With the release of the first real trailer for Star Wars: The Force Awakens, everyone’s talking about the films. With that in mind, we thought it might be fun to dig up some lesser-known facts about the previous six films, just to give you something to wow your friends with. These eight Star Wars facts definitely qualify.
Know an obscure Star Wars fact of your own? Tell us what it is in the comments!
Harrison Ford become Han Solo mostly by accident
There were a number of big name actors considered for the role of the iconic smuggler, including Burt Reynolds, Christopher Walken, Al Pacino, and Jack Nicholson, among others. Harrison Ford wasn’t even on the list – he was brought in to feed lines to the auditioning actors because he had recently worked with Lucas on American Graffiti. Lucas like Ford’s delivery with the feed lines so much that Ford ended up getting the part.
Stanley Kubrick caused delays in the filming of The Empire Strikes Back
The Empire Strikes Back was at least partially filmed on sets at Elstree Studios in Hertfordshire, England. In February of 1979, a massive fire destroyed an entire soundstage where another film, Stanley Kubrick’s The Shining, was being filmed. Kubrick moved into some of the studio space that Lucas was supposed to use for filming, and Kubrick’s perfectionism (and resulting delays) led to numerous delays for The Empire Strikes Back.
There isn’t a single official Clone Trooper costume from Attack of the Clones
For Star Wars collectors, the ultimate items are those used in the films themselves. You’ll occasionally see a prop or a costume that’s identified as having been used in filming. But if you happen to see a Clone Trooper costume from Attack of the Clones, you can confidently ignore it, as it’s a fake. How can you be so sure? It’s simple: Every single Clone Trooper in the film was created using CGI. There were no costumes ever created.
Steven Spielberg made more off Star Wars than he did Close Encounters of the Third Kind
During the shooting of Star Wars, George Lucas went to visit his friend Steven Spielberg on the set of Close Encounters of the Third Kind. Lucas was reportedly depressed at how post-production on Star Wars was going, and he told Spielberg that Close Encounters would be a much more successful film. Lucas went so far as to propose a trade, offering Spielberg 2.5 percent of Star Wars in exchange for 2.5 percent of Close Encounters. While Spielberg’s film went on to make over $300 million, the resulting payout from his percentage of Star Wars is still making him money today.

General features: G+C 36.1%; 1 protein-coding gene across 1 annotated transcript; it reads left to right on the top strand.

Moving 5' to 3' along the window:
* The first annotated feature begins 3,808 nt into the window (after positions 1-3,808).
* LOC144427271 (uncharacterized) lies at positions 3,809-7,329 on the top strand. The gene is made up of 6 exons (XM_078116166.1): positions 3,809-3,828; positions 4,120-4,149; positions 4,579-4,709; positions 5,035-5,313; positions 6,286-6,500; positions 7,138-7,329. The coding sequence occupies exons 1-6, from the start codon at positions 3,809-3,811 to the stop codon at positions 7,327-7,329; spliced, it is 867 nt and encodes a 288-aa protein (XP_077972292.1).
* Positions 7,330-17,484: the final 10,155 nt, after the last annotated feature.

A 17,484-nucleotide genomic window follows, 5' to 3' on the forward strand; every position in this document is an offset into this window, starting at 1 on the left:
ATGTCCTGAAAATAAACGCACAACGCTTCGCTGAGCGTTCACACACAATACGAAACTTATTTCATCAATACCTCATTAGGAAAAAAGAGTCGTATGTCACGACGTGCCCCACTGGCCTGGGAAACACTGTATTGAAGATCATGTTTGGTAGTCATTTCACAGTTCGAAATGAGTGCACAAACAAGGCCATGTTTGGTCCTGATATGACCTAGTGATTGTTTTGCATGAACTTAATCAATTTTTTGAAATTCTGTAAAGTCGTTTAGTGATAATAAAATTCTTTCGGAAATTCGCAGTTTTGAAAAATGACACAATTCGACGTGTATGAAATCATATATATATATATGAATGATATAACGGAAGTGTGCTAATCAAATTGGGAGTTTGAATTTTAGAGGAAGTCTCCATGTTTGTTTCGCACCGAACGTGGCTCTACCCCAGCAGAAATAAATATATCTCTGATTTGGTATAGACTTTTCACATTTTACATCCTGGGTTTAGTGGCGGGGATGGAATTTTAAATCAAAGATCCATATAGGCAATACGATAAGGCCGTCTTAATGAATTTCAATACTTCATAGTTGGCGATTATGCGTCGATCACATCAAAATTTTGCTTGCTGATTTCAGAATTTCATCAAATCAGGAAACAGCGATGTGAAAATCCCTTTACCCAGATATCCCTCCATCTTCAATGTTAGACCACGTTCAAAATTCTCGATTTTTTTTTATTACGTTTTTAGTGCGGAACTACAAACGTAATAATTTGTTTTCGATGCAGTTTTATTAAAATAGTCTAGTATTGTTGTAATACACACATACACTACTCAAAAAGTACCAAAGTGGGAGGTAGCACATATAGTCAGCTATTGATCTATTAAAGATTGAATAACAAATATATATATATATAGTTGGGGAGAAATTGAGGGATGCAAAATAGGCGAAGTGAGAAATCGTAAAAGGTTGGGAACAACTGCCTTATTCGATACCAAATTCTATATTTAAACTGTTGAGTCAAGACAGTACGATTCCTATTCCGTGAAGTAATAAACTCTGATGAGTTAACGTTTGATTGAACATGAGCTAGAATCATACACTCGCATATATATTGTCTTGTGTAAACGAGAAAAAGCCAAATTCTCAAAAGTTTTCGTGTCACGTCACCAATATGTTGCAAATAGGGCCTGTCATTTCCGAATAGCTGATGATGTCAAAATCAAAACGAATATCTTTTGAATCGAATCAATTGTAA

The original Millennium Falcon was not the ship we all recognize
The Millennium Falcon may be the most iconic spaceship ever to appear in a movie, but it was initially intended to look a lot different. The first model, which was a long, cylinder-shaped design, was deemed to look too much like the spaceship in the 1970s British TV show Space: 1999. Lucas decided to go with something completely different, which ended up being the ship we all recognize today. The original design was used in Star Wars, however. It was Leia’s Rebel Blockade Runner seen at the beginning of the film.
George Lucas initially was self-funding The Empire Strikes Back
Unhappy with the dictates the studio was putting forth for The Empire Strikes Back, Lucas decided fund the second movie himself. This would give him total creative control, while still keeping 20th Century Fox on hand for distribution. But when production costs reached $10 million above the estimates, the bank offering the loan backed out, forcing Lucas to to go to 20th Century Fox for help. The deal that they offered saved the film, but Lucas disliked it so much that he went to Paramount Studios for his next project – a little movie called Raiders of the Lost Ark.
Yoda was originally planned to be played by a monkey
The Jedi Master Yoda was one of the most interesting characters in the series. With his stilted manner of speech and thorough command of the Force, the pint-sized character was far more intimidating than you might expect. That was borne out in Attack of the Clones, when he takes on Count Dooku in a lightsaber duel. But the character was almost radically different, as George Lucas originally planned to have him played by a monkey wearing a mask and carrying a cane. On the advice of crew members who said it wouldn’t work, Lucas brought in Jim Henson to create the Yoda we all know and love. Thanks, whoever you are.
Return of the Jedi originally had a much darker ending
During one of the many story sessions for Return of the Jedi, Lucas apparently pitched an ending much darker than anything in the series. After Vader sacrificed himself to take out the Emperor, Luke would help Vader remove his helmet. But instead of playing out as it does now, Luke would have donned the famous helmet himself, and said “Now I am Vader. Now I will go and kill the [Rebel] fleet and I will rule the universe.” Even though screenwriter Lawrence Kasdan was in favor the idea, Lucas decided to not go that dark, and we ended up with the Ewok party ending instead.